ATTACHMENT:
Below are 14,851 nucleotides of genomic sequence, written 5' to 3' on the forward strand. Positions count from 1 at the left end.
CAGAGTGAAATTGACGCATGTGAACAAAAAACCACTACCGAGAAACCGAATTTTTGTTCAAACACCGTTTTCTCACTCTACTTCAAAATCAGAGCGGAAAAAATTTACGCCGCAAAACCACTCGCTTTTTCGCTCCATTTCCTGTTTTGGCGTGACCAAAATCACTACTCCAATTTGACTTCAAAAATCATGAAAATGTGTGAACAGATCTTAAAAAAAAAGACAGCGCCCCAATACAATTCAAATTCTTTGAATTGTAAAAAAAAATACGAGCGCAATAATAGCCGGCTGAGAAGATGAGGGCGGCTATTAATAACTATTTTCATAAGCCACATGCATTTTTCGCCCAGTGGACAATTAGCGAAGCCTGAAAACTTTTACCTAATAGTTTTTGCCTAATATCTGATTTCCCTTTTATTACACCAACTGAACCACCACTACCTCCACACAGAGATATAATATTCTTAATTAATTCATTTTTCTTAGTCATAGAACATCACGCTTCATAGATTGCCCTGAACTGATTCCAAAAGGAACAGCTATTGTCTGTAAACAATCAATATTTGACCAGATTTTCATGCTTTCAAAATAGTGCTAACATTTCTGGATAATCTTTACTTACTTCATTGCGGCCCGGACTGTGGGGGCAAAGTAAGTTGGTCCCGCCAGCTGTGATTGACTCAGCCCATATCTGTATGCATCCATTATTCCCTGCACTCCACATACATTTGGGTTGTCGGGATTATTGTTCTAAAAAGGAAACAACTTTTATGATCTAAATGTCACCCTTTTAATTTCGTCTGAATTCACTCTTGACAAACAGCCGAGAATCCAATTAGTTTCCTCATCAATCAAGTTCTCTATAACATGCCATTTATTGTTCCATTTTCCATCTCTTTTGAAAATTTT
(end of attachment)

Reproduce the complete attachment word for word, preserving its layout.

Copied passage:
Below are 14,851 nucleotides of genomic sequence, written 5' to 3' on the forward strand. Positions count from 1 at the left end.
CAGAGTGAAATTGACGCATGTGAACAAAAAACCACTACCGAGAAACCGAATTTTTGTTCAAACACCGTTTTCTCACTCTACTTCAAAATCAGAGCGGAAAAAATTTACGCCGCAAAACCACTCGCTTTTTCGCTCCATTTCCTGTTTTGGCGTGACCAAAATCACTACTCCAATTTGACTTCAAAAATCATGAAAATGTGTGAACAGATCTTAAAAAAAAAGACAGCGCCCCAATACAATTCAAATTCTTTGAATTGTAAAAAAAAATACGAGCGCAATAATAGCCGGCTGAGAAGATGAGGGCGGCTATTAATAACTATTTTCATAAGCCACATGCATTTTTCGCCCAGTGGACAATTAGCGAAGCCTGAAAACTTTTACCTAATAGTTTTTGCCTAATATCTGATTTCCCTTTTATTACACCAACTGAACCACCACTACCTCCACACAGAGATATAATATTCTTAATTAATTCATTTTTCTTAGTCATAGAACATCACGCTTCATAGATTGCCCTGAACTGATTCCAAAAGGAACAGCTATTGTCTGTAAACAATCAATATTTGACCAGATTTTCATGCTTTCAAAATAGTGCTAACATTTCTGGATAATCTTTACTTACTTCATTGCGGCCCGGACTGTGGGGGCAAAGTAAGTTGGTCCCGCCAGCTGTGATTGACTCAGCCCATATCTGTATGCATCCATTATTCCCTGCACTCCACATACATTTGGGTTGTCGGGATTATTGTTCTAAAAAGGAAACAACTTTTATGATCTAAATGTCACCCTTTTAATTTCGTCTGAATTCACTCTTGACAAACAGCCGAGAATCCAATTAGTTTCCTCATCAATCAAGTTCTCTATAACATGCCATTTATTGTTCCATTTTCCATCTCTTTTGAAAATTTT